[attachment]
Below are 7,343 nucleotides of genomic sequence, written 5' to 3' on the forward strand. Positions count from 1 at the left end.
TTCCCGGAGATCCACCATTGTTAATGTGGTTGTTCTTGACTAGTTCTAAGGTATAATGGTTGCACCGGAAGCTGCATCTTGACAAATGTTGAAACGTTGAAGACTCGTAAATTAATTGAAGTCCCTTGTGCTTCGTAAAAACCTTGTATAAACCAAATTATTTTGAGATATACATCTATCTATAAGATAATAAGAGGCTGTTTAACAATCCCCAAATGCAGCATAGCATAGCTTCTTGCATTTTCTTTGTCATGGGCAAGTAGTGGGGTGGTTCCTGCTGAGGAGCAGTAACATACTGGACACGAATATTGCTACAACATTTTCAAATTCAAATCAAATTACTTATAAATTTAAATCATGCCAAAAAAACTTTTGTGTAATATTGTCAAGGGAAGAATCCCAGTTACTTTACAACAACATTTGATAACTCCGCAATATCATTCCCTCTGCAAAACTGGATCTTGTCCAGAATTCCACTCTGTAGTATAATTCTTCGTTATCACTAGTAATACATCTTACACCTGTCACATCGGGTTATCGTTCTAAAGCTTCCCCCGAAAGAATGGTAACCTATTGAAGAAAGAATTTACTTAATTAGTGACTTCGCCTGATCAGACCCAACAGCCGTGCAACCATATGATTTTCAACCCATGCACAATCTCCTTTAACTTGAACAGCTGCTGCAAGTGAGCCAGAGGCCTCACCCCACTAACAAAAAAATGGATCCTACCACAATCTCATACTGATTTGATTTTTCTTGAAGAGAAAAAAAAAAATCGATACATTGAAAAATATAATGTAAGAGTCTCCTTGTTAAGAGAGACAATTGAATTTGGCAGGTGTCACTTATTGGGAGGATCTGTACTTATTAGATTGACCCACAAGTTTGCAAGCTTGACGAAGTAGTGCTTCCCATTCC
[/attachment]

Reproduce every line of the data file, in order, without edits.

Below are 7,343 nucleotides of genomic sequence, written 5' to 3' on the forward strand. Positions count from 1 at the left end.
TTCCCGGAGATCCACCATTGTTAATGTGGTTGTTCTTGACTAGTTCTAAGGTATAATGGTTGCACCGGAAGCTGCATCTTGACAAATGTTGAAACGTTGAAGACTCGTAAATTAATTGAAGTCCCTTGTGCTTCGTAAAAACCTTGTATAAACCAAATTATTTTGAGATATACATCTATCTATAAGATAATAAGAGGCTGTTTAACAATCCCCAAATGCAGCATAGCATAGCTTCTTGCATTTTCTTTGTCATGGGCAAGTAGTGGGGTGGTTCCTGCTGAGGAGCAGTAACATACTGGACACGAATATTGCTACAACATTTTCAAATTCAAATCAAATTACTTATAAATTTAAATCATGCCAAAAAAACTTTTGTGTAATATTGTCAAGGGAAGAATCCCAGTTACTTTACAACAACATTTGATAACTCCGCAATATCATTCCCTCTGCAAAACTGGATCTTGTCCAGAATTCCACTCTGTAGTATAATTCTTCGTTATCACTAGTAATACATCTTACACCTGTCACATCGGGTTATCGTTCTAAAGCTTCCCCCGAAAGAATGGTAACCTATTGAAGAAAGAATTTACTTAATTAGTGACTTCGCCTGATCAGACCCAACAGCCGTGCAACCATATGATTTTCAACCCATGCACAATCTCCTTTAACTTGAACAGCTGCTGCAAGTGAGCCAGAGGCCTCACCCCACTAACAAAAAAATGGATCCTACCACAATCTCATACTGATTTGATTTTTCTTGAAGAGAAAAAAAAAAATCGATACATTGAAAAATATAATGTAAGAGTCTCCTTGTTAAGAGAGACAATTGAATTTGGCAGGTGTCACTTATTGGGAGGATCTGTACTTATTAGATTGACCCACAAGTTTGCAAGCTTGACGAAGTAGTGCTTCCCATTCC